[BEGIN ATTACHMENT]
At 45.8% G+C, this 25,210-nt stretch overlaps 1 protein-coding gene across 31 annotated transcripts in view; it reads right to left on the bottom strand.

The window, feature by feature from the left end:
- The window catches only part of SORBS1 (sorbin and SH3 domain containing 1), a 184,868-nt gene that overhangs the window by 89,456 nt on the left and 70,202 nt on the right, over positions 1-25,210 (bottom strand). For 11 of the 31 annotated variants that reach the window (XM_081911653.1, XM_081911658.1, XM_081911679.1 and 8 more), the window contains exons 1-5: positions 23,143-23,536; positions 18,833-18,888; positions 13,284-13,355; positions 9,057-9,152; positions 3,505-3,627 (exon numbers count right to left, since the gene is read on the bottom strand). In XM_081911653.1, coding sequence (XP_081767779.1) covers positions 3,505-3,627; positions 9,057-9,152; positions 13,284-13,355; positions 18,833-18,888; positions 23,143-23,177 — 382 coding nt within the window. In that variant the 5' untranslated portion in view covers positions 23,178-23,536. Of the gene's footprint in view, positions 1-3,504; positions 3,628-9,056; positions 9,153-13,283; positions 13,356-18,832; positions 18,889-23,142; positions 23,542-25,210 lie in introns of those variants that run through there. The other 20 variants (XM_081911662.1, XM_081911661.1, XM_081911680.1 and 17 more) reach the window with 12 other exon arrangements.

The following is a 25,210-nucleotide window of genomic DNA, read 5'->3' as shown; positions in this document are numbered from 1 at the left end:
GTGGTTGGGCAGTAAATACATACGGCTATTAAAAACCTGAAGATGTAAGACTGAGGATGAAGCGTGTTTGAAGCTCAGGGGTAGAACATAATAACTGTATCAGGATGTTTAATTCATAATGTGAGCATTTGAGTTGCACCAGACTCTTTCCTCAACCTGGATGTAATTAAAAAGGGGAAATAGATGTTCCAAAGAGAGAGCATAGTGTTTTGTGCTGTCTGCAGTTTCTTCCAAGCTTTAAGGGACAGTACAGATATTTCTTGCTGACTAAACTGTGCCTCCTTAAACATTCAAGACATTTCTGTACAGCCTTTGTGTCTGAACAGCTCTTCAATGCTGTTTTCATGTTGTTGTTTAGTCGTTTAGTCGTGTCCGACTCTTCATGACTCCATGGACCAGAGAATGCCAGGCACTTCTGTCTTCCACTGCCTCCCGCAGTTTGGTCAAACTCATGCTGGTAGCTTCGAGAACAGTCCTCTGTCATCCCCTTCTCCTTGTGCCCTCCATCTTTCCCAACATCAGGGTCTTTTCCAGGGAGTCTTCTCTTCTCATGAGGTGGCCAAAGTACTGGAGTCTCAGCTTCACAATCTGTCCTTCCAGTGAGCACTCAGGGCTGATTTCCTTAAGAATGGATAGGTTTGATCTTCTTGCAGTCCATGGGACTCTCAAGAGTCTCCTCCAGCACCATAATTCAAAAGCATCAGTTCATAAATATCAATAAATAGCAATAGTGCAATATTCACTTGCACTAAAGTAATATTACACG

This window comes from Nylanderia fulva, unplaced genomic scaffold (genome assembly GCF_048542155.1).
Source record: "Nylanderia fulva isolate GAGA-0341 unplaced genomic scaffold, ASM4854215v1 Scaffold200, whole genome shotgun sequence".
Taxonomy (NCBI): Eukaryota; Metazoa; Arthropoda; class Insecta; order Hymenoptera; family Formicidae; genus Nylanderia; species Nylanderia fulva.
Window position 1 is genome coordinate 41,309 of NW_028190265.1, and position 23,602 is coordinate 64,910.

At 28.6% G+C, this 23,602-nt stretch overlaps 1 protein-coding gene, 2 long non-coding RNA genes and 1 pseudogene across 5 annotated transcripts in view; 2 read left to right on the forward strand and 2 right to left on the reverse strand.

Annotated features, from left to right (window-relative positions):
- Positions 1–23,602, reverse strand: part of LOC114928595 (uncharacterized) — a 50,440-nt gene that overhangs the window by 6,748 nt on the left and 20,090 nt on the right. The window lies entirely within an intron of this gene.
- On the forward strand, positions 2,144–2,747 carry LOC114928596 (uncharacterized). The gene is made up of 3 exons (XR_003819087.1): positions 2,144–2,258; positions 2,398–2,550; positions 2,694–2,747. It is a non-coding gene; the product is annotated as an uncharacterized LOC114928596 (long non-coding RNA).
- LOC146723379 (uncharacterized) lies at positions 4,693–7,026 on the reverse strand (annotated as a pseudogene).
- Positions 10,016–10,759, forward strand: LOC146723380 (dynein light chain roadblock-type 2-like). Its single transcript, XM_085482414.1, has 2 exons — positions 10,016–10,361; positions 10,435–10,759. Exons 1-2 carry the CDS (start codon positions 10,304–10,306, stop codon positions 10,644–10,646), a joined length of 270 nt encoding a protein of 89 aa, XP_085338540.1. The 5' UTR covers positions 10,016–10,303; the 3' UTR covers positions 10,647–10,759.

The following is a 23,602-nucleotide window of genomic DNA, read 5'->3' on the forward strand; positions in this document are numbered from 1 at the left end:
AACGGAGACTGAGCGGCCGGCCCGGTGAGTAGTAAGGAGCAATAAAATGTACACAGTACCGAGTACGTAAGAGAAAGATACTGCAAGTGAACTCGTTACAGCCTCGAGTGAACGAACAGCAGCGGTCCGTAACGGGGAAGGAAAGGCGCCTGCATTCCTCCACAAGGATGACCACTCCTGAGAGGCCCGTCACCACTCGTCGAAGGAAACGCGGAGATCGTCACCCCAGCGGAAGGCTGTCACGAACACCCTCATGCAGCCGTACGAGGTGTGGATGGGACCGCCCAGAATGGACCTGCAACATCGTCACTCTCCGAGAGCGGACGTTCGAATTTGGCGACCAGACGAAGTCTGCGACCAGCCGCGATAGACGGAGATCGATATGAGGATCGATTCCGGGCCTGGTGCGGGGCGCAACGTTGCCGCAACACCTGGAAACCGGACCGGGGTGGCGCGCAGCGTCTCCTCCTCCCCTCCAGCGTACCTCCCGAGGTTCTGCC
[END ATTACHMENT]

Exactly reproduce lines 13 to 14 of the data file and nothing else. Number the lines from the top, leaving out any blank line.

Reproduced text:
- On the forward strand, positions 2,144–2,747 carry LOC114928596 (uncharacterized). The gene is made up of 3 exons (XR_003819087.1): positions 2,144–2,258; positions 2,398–2,550; positions 2,694–2,747. It is a non-coding gene; the product is annotated as an uncharacterized LOC114928596 (long non-coding RNA).
- LOC146723379 (uncharacterized) lies at positions 4,693–7,026 on the reverse strand (annotated as a pseudogene).